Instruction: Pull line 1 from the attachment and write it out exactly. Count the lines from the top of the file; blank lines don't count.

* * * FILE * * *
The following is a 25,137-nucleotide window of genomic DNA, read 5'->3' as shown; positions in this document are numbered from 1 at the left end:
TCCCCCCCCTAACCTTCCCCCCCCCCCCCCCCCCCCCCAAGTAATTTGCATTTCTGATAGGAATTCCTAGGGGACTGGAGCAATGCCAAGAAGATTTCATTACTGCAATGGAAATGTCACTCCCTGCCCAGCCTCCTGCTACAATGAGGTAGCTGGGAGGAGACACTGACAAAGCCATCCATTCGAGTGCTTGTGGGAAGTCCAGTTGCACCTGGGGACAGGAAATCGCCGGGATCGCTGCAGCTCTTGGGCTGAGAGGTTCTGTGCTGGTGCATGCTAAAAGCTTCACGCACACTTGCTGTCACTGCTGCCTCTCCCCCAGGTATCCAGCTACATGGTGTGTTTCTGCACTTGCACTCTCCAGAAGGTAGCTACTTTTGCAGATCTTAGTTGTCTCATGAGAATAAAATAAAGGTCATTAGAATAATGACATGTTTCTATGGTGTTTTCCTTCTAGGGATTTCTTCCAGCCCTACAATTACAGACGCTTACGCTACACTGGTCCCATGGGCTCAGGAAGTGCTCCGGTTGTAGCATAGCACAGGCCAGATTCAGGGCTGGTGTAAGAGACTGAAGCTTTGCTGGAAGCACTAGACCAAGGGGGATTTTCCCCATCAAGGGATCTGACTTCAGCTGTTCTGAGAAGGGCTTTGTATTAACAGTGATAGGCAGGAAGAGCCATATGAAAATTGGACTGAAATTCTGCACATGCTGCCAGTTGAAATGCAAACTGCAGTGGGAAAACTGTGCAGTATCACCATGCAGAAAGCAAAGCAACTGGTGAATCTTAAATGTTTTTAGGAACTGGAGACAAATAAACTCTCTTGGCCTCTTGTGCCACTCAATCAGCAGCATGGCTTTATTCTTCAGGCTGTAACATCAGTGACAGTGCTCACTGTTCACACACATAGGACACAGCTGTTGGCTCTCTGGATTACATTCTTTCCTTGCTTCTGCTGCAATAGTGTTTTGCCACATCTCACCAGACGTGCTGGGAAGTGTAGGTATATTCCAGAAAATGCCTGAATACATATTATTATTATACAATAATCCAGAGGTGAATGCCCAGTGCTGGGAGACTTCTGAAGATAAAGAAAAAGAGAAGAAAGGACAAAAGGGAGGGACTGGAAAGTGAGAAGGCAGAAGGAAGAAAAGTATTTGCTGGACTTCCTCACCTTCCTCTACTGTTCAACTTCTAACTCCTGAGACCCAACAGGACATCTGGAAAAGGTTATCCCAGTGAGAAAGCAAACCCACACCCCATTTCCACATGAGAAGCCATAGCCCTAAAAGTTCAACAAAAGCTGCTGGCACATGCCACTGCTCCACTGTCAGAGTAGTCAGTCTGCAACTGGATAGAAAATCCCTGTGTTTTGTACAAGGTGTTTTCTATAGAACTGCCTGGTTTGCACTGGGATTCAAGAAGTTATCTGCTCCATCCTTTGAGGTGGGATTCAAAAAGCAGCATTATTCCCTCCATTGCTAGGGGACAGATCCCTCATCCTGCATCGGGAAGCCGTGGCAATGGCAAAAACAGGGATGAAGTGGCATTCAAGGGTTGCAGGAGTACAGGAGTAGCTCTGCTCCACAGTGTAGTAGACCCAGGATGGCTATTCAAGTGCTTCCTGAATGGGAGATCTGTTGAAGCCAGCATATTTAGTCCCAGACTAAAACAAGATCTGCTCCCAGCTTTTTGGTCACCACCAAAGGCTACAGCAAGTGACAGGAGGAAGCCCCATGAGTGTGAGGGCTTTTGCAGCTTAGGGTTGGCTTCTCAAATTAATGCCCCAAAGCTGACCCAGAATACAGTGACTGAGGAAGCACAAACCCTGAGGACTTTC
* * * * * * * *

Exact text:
The following is a 25,137-nucleotide window of genomic DNA, read 5'->3' as shown; positions in this document are numbered from 1 at the left end: